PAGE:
Inventory, 18 lbs : 0
This item was last sold on : 10/11/14
Champagne grapes are in season from late spring through early fall.
Regardless of what the name may imply, the Champagne grape is rarely used to make wine. The fruit's popularity resurfaced in the late 20th century along with a palate for mini-sized fruits. Champagne grapes, aka Black Corinth grapes, are, in fact, the smallest variety of all seedless grapes. Black Corinth grapes are not the exclusive Champagne grape, there are red and green varieties as well, though very uncommon. Corinth grapes are one of the very few Parthenocarpic type of grapes in production - Parthenocarpic grapes have absolutely no seed development at all, compared to other seedless varieties, which develop seeds and eventually the seeds naturally abort.
Champagne grapes are the individual pearl-sized fragile skinned fruits, aka the berries, of the seedless grape variety, Black Corinth. When eaten fresh, they are known as a table grape. In dried form the Champagne grape is transformed into a raisin, in which they are known as the Zante currant, or dried currant. When the berries are fresh, at their peak maturity, they are intensely sweet and succulent with a mere hint of tartness. As a currant, the grapes' sweetness is magnified, their size dramatically reduced and their texture typical of a raisin.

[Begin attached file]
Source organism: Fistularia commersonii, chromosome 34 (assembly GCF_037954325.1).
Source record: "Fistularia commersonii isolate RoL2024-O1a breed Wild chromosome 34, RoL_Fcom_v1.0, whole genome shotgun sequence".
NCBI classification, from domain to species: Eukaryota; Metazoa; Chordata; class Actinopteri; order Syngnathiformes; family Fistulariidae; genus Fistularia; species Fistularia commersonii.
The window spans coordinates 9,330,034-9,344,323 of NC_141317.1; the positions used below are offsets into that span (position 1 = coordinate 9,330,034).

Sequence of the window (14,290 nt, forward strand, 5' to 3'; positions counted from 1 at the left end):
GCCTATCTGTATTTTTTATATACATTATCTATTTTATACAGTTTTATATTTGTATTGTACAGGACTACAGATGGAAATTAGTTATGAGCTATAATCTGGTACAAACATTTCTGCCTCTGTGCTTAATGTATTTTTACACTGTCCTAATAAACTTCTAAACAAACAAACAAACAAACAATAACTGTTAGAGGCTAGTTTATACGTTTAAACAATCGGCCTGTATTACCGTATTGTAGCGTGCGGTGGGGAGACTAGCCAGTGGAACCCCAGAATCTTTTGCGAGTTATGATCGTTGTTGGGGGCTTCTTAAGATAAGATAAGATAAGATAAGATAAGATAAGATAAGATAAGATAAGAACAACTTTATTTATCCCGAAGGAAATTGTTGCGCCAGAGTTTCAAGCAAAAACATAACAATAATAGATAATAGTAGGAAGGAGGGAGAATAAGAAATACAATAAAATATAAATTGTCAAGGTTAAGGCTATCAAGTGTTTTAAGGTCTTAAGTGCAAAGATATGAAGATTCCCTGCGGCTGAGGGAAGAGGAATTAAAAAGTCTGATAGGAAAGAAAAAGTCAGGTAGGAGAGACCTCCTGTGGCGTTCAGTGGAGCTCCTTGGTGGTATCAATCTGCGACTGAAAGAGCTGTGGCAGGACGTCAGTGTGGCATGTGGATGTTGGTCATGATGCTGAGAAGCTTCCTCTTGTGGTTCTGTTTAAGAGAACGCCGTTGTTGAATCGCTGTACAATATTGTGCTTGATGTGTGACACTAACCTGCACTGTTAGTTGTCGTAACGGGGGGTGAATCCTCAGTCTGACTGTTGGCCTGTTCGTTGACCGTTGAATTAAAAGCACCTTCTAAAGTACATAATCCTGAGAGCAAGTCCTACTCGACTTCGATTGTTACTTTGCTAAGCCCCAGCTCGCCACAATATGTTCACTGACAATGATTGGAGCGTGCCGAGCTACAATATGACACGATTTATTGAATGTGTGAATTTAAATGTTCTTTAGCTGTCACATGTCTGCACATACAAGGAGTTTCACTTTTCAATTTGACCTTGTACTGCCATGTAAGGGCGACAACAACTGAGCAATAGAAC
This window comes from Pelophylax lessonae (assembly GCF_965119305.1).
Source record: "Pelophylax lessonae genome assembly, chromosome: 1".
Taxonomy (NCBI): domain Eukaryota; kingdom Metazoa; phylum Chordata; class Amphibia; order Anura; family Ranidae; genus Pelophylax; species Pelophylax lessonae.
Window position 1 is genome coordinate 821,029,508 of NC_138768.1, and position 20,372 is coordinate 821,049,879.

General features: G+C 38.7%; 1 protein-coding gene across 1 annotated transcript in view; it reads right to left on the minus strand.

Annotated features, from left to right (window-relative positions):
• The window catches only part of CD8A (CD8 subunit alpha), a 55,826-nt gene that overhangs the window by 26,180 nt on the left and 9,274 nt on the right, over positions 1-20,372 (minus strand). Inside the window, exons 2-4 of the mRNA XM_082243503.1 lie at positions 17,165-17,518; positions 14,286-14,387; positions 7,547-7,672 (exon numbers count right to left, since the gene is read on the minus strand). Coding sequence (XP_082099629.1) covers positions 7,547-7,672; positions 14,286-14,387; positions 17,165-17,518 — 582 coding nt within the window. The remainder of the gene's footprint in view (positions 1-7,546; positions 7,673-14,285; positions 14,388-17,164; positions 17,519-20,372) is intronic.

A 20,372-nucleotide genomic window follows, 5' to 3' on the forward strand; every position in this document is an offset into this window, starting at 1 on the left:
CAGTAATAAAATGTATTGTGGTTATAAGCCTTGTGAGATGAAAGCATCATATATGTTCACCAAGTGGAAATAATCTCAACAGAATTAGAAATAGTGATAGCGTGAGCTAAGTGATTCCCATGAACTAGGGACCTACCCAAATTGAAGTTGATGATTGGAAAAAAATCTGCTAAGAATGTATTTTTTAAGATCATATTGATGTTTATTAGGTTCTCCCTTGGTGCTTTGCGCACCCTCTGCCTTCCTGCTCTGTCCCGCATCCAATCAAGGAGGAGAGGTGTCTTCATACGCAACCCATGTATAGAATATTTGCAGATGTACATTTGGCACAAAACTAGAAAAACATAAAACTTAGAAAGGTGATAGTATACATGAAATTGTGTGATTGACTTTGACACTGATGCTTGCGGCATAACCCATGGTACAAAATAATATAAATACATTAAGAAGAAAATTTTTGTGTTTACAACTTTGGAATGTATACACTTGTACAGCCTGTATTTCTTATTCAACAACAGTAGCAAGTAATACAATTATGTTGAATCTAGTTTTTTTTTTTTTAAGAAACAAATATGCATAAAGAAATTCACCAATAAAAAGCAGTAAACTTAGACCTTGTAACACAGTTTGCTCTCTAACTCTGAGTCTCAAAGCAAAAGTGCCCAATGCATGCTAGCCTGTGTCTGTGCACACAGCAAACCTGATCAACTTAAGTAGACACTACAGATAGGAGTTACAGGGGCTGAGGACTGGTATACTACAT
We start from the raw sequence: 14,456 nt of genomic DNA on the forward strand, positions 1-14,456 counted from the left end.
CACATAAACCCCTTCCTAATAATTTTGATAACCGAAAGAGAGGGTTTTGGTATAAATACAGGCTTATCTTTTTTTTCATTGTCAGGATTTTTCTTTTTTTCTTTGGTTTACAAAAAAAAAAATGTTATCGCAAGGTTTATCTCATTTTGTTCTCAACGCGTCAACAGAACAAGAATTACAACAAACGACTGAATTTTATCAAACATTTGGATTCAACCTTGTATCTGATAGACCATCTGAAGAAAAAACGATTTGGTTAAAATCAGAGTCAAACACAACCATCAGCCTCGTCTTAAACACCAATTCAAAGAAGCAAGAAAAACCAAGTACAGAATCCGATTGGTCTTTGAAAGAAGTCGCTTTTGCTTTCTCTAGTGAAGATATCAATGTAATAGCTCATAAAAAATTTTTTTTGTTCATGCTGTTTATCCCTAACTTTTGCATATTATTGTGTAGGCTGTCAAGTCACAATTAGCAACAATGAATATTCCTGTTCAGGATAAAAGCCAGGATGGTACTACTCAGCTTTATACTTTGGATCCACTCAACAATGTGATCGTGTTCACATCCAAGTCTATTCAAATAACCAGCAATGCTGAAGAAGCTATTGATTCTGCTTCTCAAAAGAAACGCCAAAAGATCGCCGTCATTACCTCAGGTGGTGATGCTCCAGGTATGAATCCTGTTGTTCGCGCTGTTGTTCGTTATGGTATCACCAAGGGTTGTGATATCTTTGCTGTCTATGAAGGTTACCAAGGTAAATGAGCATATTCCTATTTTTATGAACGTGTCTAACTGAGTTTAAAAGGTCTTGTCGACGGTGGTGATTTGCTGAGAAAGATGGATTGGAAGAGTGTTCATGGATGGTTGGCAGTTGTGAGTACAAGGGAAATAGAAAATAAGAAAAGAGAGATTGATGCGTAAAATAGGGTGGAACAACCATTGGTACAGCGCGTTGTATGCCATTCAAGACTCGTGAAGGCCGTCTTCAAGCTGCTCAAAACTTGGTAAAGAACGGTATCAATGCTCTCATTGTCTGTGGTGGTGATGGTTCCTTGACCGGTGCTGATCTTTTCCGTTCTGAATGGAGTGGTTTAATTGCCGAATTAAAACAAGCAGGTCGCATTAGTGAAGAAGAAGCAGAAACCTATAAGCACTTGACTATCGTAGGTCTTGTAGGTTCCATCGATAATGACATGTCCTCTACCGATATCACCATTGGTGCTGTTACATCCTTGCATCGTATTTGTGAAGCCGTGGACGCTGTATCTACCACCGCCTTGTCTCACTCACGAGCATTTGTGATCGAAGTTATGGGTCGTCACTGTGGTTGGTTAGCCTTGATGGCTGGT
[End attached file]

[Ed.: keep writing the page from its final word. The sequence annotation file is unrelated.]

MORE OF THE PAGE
Champagne grapes are ubiquitously utilized for garnishing champagne flutes and decorating desserts and cheese trays. These traditional uses as an accoutrement merely celebrate the fruit as a table grape. The grapes can also be used in many other forms, added to pastries, such as scones, muffins and cakes. Like many other fruits, Champagne grapes make a great addition to fruit cereals, granola and yogurt. They can also be cooked and reduced down into a jelly, added to sauces for savory pairings with lamb, game and pork. In dried currant form the Champagne grapes can also be added to pastries as well as couscous, rice, fruit and green salads and paired equally with aged and fresh cheeses alongside charcuterie meats.
The Black Corinth grape's given name is of Greek origins, as is the fruit itself. The port of Corinth, a Greek harbor was the primary source of export of the fruit. The Black Corinth was introduced to America in the late 1800's. The first successful commercial crop was established by David Fairchild, a famous American botanist who introduced more than 200,000 plants into US agriculture. It was the Thompson Seedless grape company, though, that cultivated the Corinth grape into true commercial success via the improved cultivation method called girdling, creating higher production, yields and prices. The Corinth grape lost its name to the Champagne grape as a marketing campaign. Allin Corrin, a table grape producer from Reedley, CA, showcased the fruit in an idealised pictorial editorial in Sunset Magazine alongside a flute of champagne, re-branding the grape forever as a "Champagne Grape".
Recipes that include Champagne Grapes. One is easiest, three is harder.
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